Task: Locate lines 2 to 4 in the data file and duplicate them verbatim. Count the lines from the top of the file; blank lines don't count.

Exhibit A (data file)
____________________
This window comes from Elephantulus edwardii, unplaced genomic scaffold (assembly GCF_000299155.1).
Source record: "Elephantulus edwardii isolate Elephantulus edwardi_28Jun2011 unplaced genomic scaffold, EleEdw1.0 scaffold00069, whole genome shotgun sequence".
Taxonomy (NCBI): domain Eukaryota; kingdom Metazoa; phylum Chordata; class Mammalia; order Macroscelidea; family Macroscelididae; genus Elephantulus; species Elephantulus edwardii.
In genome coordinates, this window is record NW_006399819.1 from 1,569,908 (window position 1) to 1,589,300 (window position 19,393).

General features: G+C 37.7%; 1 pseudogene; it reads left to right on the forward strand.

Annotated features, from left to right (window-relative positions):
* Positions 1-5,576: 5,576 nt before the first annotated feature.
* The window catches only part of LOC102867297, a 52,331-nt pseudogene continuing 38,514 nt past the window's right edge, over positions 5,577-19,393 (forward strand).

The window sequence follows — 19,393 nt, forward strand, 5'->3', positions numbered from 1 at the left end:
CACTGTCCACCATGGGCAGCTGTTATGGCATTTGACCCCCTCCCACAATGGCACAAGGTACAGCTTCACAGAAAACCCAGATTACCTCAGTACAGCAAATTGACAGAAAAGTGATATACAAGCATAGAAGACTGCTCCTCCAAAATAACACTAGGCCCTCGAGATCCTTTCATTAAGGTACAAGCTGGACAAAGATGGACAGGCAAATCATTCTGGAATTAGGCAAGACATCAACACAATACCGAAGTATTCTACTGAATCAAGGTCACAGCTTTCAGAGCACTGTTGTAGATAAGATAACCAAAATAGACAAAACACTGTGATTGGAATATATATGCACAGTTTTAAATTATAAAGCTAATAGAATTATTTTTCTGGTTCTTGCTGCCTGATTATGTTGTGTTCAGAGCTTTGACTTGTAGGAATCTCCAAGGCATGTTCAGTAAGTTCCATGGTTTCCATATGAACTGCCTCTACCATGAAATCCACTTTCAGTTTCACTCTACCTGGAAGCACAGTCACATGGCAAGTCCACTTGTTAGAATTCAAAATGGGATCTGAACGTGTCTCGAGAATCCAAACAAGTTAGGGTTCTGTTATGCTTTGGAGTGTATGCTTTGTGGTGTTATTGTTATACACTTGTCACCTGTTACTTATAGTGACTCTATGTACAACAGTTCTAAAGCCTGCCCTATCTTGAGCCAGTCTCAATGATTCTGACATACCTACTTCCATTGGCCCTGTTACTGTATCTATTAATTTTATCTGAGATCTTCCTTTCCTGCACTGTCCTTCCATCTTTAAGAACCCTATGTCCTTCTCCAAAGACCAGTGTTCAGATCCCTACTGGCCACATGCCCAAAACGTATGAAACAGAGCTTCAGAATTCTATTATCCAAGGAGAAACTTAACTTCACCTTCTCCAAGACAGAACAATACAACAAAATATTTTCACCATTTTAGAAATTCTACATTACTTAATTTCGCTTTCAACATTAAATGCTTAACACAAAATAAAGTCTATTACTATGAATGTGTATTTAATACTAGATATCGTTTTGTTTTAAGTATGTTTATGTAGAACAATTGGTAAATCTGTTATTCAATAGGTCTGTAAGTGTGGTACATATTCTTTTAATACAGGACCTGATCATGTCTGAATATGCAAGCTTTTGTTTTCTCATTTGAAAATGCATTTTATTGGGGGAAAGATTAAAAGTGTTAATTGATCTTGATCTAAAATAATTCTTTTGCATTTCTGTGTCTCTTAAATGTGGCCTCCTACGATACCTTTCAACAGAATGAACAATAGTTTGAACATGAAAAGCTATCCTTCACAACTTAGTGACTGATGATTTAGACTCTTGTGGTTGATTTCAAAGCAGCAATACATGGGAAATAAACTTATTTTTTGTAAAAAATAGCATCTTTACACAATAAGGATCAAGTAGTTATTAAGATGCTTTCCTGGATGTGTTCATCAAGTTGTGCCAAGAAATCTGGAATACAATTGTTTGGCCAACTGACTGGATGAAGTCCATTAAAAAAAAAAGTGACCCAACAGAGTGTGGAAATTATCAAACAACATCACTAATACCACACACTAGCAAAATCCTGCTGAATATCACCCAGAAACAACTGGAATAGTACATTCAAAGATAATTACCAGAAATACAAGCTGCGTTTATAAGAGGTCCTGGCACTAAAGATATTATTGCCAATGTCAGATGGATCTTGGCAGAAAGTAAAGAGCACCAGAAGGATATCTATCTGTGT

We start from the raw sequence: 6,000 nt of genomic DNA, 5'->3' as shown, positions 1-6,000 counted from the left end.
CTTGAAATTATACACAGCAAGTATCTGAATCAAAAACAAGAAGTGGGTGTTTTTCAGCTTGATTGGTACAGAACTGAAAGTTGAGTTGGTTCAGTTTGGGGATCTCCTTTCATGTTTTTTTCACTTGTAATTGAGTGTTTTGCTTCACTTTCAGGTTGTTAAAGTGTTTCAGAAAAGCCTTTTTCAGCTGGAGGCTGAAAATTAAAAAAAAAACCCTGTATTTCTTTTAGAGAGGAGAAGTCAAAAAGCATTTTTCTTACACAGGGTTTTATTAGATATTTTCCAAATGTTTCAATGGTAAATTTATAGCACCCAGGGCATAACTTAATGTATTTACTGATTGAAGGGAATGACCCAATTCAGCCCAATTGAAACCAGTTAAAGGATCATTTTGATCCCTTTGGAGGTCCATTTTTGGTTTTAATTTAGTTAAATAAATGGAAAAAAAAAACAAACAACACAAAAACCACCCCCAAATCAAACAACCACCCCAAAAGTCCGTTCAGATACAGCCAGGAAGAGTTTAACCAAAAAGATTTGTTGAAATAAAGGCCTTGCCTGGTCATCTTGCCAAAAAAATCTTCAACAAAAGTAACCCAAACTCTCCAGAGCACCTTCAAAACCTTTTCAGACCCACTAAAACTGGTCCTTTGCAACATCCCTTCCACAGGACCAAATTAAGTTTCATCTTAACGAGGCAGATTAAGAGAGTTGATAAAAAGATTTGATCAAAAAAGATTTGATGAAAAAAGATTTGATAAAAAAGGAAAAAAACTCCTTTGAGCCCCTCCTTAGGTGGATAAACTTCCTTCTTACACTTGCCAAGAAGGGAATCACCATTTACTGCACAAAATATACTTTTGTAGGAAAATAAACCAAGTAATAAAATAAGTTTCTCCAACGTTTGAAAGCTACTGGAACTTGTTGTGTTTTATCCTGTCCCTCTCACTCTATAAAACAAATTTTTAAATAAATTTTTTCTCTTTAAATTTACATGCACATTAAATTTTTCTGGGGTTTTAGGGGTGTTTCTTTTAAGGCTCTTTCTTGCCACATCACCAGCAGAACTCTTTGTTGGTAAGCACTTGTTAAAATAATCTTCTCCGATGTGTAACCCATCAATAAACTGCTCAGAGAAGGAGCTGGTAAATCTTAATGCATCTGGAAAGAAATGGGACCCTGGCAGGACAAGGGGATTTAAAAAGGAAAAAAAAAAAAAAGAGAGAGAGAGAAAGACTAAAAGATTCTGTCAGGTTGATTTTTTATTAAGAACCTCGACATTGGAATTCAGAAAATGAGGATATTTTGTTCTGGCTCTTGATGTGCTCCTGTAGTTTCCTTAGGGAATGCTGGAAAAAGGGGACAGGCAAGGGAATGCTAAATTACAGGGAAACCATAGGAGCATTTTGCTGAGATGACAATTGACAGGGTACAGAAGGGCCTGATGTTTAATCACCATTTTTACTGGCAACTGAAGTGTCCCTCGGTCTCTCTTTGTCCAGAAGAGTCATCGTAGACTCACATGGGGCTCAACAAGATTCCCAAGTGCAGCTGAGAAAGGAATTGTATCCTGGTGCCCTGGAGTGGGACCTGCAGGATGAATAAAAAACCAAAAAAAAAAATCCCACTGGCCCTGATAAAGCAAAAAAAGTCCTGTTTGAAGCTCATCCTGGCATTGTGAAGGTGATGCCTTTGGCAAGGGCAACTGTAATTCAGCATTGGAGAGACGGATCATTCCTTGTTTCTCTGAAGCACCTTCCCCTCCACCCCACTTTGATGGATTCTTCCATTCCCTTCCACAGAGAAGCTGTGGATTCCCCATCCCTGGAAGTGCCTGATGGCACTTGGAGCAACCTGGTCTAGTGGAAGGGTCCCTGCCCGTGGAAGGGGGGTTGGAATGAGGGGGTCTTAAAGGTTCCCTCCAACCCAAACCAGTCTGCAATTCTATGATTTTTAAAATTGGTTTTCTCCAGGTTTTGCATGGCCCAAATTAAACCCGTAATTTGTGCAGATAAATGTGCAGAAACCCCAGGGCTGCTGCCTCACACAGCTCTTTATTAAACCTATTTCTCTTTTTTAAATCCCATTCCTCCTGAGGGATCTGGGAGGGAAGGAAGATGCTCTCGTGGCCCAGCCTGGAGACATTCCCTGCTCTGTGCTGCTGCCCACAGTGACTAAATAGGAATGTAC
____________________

Source record: "Elephantulus edwardii isolate Elephantulus edwardi_28Jun2011 unplaced genomic scaffold, EleEdw1.0 scaffold00069, whole genome shotgun sequence".
Taxonomy (NCBI): domain Eukaryota; kingdom Metazoa; phylum Chordata; class Mammalia; order Macroscelidea; family Macroscelididae; genus Elephantulus; species Elephantulus edwardii.
In genome coordinates, this window is record NW_006399819.1 from 1,569,908 (window position 1) to 1,589,300 (window position 19,393).